Just when I thought I had my moment, when I was interviewed by our local paper last December about my fundraising for Haiti, I got another chance. This morning I received a call from the BBC; they had discovered my blog entry about the plight of the Haitian children. I mentioned the Americans who are under arrest for human trafficking in Haiti for attempting to cross the border with 33 Haitian children. I was invited to participate in a BBC Radio show called, "World Have Your Say."
Unfortunately, the show opened with my answering a brief question (which I didn't expect), then the conversation quickly moved from person to person. Before I had a chance to jump in, I was thanked for my participation and that was that. I wasn't sure if they wanted interruptions or not, but I noticed the two other participants didn't jump in either. I expected it to be a conversation between the participants but it just moved from person to person.
It seems most of the callers were interested in ensuring the letter of the law be followed when it comes to removing children from Haiti. The problem is, there really is no law, or at least any consistent law that can be followed with an end result in sight. Now, I don't believe children should be randomly picked up on the street and taken out of the country. However, there are plenty of children who were in orphanages prior to the earthquake who are eligible for adoption.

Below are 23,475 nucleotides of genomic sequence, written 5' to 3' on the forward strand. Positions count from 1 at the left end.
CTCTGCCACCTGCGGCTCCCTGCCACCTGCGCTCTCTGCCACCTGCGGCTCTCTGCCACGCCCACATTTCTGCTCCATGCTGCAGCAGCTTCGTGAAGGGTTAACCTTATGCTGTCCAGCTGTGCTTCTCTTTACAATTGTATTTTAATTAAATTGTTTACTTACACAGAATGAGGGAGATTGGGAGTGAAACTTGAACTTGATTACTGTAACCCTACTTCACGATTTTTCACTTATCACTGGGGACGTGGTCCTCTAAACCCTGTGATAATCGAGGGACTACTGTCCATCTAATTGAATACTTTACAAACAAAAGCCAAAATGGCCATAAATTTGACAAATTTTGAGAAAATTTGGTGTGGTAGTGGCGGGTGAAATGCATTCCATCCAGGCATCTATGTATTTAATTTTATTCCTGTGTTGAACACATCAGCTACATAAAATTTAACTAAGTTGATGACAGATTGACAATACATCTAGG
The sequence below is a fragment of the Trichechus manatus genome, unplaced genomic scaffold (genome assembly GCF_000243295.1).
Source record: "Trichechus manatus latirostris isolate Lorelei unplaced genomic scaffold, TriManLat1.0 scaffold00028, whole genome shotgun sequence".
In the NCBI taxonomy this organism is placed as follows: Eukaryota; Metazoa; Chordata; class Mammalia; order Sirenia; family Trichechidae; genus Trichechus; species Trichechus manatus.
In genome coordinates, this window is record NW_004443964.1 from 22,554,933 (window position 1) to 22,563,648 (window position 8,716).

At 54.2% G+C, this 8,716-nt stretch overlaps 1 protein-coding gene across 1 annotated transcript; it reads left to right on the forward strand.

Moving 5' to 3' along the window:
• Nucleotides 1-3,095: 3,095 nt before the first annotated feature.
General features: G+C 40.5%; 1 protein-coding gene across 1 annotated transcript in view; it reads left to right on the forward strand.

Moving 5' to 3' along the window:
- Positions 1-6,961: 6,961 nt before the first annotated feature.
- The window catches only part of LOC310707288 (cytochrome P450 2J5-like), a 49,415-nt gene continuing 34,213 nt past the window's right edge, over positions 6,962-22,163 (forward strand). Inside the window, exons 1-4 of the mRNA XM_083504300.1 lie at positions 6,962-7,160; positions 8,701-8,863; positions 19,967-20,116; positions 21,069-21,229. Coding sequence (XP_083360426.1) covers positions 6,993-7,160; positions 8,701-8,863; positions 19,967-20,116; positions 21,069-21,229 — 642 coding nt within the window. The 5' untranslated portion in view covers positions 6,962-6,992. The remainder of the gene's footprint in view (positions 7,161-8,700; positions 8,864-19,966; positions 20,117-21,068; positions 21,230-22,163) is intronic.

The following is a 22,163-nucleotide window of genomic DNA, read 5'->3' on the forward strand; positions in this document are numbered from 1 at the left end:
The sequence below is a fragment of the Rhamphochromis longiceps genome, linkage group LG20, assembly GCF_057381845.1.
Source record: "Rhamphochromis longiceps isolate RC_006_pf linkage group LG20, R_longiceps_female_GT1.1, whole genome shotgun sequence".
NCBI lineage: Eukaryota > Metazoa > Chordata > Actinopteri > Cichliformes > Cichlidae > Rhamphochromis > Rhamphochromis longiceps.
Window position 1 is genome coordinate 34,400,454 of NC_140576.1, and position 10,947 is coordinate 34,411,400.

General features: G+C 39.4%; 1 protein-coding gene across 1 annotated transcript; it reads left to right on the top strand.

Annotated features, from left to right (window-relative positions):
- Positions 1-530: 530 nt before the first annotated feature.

In addition, there are approximately 2000 children who are taken across the border every year to become virtual slaves in the Dominican Republic. Haven't heard any outrage over that. It reminds me of the time I lived in Florida and many residents were afraid of having casinos in Florida. Said it would open the door to organized crime in the state. Organized crime? In Florida? Where had those people been living? Now we have the issue of human trafficking in Haiti. Suddenly it's a problem? And it seems people don't care about that. They just care about the letter of the law. And don't get me started on the callers who were concerned (with much prompting by Ros, the moderator) with the Christian "agenda."
This is a complex issue but there are reasonable solutions. I just hope the children aren't forgotten after the Red Cross and other international agencies move on to the next disaster spot.